South Carolina natural resources officials are still looking for the state’s $100,000 piece of the money necessary to work to begin with the U.S. Army Corps of Engineers and the state of Georgia on long-range planning for Savannah River Basin withdrawals during drought conditions.
The South Carolina Legislature had supported the funding initially, but it was ultimately left out of the state spending plan. Officials may try to tap county water recreation funds to pay for the study.
“In normal years we’re in pretty good shape no matter what the demands are on the river, but we haven’t had many of those years lately,” said Ken Rentiers, deputy director of Land, Water and Conservation for the S.C. Department of Natural Resources, following a meeting of the S.C. Savannah River Committee.
Rentiers said the state had experienced three or four normal rainfall years in the past 15 years.
“So there are some major concerns that we need to get at this information.”
South Carolina was supposed to chip in $250,000, including $100,000 in funding. The rest would be provided through in-kind resources, such as staff support. The Nature Conservancy had stepped up to help, too, which Rentiers called “a saving grace” for the state’s effort.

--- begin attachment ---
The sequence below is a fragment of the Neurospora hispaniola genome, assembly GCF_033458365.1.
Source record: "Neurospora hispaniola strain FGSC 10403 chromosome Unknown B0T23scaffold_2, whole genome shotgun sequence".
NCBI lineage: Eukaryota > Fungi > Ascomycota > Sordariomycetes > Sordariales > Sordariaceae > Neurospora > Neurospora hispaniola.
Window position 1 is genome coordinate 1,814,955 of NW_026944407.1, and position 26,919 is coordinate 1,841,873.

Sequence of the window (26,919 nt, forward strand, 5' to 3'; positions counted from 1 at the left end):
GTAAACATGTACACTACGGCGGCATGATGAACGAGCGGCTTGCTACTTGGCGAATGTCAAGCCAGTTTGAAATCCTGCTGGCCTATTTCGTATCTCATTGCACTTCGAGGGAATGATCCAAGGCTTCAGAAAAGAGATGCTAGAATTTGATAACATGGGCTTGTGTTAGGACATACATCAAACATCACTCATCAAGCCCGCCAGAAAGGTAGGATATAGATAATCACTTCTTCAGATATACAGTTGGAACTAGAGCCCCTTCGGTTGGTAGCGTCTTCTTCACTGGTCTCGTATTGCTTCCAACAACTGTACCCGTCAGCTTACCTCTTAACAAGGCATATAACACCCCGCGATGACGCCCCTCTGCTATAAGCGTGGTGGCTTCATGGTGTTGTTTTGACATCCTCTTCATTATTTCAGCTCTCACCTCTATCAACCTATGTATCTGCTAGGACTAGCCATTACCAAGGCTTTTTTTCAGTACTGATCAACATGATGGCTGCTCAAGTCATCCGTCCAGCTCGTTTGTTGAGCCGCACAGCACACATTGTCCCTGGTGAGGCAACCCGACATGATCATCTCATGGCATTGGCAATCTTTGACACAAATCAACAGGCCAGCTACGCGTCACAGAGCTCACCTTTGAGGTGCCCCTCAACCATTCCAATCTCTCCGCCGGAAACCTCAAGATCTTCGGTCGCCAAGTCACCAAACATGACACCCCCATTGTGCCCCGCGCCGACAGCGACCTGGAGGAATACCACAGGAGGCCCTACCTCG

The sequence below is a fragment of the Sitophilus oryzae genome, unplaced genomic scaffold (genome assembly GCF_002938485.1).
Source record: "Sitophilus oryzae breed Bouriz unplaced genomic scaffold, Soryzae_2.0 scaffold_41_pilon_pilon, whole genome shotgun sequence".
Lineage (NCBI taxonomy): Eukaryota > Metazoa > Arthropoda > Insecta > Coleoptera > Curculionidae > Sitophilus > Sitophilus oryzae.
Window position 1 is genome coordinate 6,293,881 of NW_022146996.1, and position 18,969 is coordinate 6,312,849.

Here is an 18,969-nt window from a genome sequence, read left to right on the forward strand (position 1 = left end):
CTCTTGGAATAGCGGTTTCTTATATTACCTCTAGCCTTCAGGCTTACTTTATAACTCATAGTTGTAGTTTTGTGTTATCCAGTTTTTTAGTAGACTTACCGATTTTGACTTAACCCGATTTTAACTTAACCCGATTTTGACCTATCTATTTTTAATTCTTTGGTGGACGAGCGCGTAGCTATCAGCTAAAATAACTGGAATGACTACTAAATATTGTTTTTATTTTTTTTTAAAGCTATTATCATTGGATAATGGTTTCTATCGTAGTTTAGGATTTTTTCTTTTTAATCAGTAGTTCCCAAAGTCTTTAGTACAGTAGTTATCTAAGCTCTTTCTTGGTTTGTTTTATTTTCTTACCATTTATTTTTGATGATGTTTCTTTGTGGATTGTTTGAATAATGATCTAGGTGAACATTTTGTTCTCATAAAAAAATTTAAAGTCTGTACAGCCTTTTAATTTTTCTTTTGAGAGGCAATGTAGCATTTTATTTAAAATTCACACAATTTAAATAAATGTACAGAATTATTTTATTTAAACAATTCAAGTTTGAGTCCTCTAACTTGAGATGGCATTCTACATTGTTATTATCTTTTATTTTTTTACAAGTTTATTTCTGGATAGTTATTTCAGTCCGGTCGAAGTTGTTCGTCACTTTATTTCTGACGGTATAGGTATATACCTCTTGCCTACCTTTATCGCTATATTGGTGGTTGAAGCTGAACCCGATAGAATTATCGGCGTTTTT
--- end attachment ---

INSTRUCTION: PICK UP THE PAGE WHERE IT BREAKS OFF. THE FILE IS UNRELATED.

Georgia would provide a comparable amount, and the corps is expected to offer up approximately $500,000 in resources.
“If you look at our drought designations, the Savannah Basin is still the worst in the state,” said David Baize, assistant bureau chief of the S.C. Department of Health and Environmental Control’s bureau of water. The entire basin includes the 300-mile river and Hartwell Lake, Richard B. Russell Lake, and J. Strom Thurmond Lake.
“Without this good information and sound science on it, we’re guessing a little bit,” said Rentiers. “We want to take the guesswork out of it and have the sound science behind us to make good decisions.”